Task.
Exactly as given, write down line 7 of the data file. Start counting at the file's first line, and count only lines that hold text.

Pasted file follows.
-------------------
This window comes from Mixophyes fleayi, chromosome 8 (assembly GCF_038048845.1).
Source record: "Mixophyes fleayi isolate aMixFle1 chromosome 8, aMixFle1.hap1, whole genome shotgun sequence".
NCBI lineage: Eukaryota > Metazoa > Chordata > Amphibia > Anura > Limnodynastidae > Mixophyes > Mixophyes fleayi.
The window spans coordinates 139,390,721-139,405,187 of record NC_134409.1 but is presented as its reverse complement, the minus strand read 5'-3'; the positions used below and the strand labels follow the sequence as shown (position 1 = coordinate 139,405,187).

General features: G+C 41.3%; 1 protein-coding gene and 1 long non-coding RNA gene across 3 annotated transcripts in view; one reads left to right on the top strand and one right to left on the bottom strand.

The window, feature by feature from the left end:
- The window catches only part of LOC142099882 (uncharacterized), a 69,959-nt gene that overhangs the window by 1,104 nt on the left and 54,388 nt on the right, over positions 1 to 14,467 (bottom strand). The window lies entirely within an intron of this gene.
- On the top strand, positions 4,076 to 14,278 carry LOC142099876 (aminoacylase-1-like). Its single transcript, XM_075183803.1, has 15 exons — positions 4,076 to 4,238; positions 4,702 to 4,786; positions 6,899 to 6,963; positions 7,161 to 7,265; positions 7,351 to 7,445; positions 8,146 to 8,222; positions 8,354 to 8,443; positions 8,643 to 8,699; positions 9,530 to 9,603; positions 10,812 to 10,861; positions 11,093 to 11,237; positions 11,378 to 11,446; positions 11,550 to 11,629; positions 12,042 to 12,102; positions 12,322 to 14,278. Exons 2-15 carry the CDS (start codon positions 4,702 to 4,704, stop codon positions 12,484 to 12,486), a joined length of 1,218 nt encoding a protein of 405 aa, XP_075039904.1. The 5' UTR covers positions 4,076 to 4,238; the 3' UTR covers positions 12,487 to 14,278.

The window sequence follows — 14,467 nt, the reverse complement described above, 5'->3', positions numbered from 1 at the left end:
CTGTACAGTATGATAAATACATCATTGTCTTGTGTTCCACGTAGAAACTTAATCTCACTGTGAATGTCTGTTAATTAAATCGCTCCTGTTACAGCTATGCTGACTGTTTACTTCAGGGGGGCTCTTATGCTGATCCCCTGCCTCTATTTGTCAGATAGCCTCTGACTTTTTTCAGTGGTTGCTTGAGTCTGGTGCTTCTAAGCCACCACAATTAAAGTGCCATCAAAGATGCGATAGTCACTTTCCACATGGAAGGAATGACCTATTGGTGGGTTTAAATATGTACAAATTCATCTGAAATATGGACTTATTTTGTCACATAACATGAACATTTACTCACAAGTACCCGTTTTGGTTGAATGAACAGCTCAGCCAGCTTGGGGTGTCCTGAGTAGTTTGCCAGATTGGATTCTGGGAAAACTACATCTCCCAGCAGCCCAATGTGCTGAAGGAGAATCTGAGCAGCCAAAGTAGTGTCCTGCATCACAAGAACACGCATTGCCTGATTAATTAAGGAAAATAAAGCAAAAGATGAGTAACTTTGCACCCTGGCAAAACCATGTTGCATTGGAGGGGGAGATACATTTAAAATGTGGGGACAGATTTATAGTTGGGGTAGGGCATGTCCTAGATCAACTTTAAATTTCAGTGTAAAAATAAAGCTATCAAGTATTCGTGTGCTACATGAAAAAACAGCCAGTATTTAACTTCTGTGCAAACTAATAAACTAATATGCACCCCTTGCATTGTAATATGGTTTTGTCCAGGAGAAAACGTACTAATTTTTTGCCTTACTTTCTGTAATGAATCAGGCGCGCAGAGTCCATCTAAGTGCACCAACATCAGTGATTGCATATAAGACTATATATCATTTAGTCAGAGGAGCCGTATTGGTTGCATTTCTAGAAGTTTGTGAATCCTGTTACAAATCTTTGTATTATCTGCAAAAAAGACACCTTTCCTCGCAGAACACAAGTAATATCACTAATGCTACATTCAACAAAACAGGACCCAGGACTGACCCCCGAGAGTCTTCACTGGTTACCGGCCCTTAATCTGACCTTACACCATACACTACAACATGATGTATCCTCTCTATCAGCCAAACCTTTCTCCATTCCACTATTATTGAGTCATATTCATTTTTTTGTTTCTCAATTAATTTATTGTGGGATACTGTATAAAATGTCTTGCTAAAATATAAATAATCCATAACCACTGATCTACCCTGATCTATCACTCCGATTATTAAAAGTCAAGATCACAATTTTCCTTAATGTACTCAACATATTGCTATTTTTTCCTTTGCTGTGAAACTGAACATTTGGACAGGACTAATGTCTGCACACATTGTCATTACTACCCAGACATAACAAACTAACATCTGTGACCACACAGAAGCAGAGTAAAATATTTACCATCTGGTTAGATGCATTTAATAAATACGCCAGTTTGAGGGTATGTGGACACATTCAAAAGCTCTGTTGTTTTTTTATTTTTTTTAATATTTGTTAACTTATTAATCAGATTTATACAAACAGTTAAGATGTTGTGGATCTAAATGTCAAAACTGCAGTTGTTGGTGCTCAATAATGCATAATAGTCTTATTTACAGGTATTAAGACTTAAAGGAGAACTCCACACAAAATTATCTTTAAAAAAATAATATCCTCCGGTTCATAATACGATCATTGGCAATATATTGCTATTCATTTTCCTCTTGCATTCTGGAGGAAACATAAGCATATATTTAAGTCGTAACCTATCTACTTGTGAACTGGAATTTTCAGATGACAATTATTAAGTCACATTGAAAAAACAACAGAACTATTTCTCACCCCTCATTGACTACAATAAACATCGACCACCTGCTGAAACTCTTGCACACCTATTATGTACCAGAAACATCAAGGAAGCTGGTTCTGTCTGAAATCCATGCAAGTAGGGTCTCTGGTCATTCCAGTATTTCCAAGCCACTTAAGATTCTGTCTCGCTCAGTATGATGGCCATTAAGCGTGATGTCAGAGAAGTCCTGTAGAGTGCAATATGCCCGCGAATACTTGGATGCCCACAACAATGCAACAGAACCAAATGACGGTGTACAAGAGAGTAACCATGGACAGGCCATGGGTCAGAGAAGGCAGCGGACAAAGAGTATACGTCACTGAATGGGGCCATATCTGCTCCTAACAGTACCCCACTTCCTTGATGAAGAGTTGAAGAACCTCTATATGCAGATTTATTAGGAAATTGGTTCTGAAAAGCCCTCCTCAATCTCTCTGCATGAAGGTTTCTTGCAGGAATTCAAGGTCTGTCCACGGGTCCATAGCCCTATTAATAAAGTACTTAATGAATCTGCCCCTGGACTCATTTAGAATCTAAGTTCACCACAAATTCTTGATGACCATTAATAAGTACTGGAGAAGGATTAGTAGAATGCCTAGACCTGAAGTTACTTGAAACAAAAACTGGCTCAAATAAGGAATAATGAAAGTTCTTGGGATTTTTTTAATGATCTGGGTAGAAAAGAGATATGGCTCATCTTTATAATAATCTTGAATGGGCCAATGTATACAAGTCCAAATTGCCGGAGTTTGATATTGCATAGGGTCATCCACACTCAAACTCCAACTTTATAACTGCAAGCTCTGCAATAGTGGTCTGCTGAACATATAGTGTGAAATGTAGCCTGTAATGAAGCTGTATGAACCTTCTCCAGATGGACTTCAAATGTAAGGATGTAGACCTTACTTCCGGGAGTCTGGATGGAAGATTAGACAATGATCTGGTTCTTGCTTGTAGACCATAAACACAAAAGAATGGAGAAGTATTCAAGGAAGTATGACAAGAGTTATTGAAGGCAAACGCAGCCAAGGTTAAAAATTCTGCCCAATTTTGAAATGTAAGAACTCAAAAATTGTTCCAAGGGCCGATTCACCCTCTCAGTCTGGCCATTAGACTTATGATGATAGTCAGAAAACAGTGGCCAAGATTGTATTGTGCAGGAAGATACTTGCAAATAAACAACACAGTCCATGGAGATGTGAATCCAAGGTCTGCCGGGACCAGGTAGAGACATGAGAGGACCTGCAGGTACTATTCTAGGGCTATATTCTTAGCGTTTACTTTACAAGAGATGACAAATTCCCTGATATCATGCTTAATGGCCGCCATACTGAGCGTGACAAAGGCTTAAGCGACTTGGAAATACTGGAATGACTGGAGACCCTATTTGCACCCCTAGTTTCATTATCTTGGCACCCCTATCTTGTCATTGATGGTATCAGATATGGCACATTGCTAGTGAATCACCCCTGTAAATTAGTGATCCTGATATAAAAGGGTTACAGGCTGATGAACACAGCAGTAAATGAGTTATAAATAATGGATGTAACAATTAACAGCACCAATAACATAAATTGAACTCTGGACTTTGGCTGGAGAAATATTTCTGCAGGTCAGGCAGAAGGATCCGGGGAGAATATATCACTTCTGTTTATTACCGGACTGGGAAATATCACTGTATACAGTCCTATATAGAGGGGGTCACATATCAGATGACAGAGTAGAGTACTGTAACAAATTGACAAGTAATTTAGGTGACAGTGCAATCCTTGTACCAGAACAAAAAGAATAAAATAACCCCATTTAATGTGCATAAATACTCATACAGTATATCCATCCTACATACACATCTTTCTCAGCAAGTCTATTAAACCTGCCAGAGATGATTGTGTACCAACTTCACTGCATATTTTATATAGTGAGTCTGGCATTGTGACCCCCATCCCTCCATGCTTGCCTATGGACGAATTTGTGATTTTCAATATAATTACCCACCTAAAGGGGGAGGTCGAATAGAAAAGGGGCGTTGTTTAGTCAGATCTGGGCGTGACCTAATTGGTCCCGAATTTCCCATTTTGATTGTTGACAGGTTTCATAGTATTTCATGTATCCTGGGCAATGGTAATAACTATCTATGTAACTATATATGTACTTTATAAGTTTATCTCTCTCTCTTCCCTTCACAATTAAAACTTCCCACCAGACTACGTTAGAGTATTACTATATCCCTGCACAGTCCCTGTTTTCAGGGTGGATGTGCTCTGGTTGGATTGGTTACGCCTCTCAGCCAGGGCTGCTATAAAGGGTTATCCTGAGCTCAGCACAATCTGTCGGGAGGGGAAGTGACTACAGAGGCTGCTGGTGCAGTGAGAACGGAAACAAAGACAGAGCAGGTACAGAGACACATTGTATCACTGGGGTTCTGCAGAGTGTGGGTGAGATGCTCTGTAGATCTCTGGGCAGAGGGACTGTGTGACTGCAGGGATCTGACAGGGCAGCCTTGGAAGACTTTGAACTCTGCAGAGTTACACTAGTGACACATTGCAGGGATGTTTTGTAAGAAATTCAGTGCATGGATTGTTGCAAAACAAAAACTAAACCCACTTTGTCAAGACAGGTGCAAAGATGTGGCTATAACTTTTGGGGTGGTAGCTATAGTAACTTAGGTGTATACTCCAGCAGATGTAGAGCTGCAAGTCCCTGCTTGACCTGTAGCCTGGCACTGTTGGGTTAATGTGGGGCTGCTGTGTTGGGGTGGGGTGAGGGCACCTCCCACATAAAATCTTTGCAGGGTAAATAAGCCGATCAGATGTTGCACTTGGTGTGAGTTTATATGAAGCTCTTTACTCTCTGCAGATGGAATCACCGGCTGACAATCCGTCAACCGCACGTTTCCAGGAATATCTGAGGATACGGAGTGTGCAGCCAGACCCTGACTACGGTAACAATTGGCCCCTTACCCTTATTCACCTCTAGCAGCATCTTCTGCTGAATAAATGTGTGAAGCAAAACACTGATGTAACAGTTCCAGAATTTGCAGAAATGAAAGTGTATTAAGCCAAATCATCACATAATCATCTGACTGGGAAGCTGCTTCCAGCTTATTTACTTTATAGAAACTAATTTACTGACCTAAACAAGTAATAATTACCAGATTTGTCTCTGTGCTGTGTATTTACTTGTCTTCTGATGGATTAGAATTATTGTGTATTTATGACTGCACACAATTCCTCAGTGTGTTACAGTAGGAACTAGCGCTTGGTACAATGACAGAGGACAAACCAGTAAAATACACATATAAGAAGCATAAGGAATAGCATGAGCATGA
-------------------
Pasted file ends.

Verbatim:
- The window catches only part of LOC142099882 (uncharacterized), a 69,959-nt gene that overhangs the window by 1,104 nt on the left and 54,388 nt on the right, over positions 1 to 14,467 (bottom strand). The window lies entirely within an intron of this gene.